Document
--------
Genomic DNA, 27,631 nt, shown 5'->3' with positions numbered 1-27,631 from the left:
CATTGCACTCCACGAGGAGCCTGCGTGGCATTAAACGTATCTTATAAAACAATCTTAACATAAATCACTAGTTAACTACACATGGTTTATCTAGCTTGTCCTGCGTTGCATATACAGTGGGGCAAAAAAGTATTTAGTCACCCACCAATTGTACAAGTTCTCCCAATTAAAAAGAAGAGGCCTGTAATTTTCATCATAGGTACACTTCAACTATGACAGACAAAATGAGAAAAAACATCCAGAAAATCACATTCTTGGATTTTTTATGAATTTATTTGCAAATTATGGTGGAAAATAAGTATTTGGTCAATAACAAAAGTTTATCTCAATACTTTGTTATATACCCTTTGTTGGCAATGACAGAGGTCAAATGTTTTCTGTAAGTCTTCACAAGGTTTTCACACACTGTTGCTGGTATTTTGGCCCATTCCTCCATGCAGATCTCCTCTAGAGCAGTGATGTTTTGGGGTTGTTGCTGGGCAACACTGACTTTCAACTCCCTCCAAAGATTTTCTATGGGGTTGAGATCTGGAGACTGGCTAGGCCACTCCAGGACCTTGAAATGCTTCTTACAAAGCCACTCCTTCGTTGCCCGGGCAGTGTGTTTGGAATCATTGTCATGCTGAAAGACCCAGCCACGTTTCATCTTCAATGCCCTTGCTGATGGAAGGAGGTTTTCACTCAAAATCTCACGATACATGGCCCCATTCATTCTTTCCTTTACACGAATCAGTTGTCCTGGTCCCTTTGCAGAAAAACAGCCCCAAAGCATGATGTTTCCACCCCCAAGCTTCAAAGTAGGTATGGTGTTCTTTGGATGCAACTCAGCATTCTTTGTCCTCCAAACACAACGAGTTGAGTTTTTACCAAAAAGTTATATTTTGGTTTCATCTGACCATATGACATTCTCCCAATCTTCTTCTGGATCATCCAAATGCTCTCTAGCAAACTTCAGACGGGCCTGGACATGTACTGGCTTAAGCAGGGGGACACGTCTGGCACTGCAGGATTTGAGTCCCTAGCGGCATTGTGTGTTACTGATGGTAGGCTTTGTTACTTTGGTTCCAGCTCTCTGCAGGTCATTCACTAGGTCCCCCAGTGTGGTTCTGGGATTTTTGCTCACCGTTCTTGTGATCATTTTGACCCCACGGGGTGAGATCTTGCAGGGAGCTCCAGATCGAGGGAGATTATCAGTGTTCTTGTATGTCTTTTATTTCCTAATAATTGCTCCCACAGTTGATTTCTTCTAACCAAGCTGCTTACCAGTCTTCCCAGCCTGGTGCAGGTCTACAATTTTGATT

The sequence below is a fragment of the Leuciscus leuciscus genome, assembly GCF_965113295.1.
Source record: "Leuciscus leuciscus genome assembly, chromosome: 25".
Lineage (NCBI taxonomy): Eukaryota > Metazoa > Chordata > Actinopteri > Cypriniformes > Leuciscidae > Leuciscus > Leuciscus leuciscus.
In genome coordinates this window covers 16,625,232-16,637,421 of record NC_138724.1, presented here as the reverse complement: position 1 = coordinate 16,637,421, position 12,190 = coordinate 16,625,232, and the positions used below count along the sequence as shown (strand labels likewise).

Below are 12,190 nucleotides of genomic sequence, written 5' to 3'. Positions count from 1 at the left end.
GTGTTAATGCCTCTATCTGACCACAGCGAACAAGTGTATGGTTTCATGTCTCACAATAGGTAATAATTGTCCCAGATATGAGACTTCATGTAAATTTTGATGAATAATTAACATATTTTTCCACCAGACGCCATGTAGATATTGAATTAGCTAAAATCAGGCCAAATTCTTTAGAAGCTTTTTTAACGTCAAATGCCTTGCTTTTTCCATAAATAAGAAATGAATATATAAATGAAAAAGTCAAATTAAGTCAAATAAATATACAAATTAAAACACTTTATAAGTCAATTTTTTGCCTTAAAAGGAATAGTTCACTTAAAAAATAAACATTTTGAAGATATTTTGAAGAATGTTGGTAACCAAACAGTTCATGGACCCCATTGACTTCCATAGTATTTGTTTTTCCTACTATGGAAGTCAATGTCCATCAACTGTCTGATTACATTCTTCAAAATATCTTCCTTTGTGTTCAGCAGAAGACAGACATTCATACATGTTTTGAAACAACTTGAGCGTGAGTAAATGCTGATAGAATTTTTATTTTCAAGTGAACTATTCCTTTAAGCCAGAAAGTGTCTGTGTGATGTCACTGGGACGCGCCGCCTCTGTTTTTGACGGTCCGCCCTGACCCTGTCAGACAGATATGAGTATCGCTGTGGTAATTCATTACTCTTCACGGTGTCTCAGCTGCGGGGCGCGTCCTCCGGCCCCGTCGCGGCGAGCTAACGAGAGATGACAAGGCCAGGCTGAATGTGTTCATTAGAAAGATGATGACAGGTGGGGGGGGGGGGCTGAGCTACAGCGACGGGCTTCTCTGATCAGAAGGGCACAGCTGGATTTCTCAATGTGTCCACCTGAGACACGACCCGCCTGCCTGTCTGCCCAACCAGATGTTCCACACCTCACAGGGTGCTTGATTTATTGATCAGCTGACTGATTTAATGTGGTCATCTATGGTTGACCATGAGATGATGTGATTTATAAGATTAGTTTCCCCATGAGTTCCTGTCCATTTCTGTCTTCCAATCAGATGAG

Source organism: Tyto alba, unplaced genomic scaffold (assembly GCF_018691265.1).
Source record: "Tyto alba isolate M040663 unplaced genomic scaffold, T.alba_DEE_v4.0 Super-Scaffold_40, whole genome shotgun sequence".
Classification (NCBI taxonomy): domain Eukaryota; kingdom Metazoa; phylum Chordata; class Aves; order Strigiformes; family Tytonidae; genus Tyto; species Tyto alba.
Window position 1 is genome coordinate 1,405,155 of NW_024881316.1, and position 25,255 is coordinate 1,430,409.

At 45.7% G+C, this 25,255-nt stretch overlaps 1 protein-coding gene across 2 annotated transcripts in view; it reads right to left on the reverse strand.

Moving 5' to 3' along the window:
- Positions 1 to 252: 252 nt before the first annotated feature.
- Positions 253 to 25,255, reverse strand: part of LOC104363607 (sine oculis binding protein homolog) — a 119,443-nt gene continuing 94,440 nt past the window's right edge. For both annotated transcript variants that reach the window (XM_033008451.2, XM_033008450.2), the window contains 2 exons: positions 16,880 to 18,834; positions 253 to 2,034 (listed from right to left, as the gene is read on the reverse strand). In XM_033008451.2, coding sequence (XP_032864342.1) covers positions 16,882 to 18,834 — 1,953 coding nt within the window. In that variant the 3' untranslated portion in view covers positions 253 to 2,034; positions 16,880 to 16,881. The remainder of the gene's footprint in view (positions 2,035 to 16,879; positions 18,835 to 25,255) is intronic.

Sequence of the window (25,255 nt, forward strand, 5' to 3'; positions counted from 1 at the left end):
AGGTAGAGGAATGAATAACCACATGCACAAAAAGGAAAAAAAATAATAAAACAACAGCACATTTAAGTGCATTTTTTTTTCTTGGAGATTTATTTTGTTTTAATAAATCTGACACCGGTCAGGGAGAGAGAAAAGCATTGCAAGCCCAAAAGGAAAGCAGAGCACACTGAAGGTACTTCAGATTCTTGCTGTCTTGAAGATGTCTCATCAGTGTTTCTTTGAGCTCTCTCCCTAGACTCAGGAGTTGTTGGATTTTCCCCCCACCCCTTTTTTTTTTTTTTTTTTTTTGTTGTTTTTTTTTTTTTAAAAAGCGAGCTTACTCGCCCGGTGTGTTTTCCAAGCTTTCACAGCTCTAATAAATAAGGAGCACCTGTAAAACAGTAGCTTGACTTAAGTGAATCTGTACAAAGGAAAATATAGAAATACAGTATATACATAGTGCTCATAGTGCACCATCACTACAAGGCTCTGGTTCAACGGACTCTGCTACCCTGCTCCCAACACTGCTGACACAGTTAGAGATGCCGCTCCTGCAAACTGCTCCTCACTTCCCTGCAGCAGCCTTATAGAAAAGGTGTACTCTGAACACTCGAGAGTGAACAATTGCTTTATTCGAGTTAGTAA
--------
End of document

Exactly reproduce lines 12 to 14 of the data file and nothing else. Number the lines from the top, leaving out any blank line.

Window position 1 is genome coordinate 1,405,155 of NW_024881316.1, and position 25,255 is coordinate 1,430,409.

At 45.7% G+C, this 25,255-nt stretch overlaps 1 protein-coding gene across 2 annotated transcripts in view; it reads right to left on the reverse strand.

Moving 5' to 3' along the window: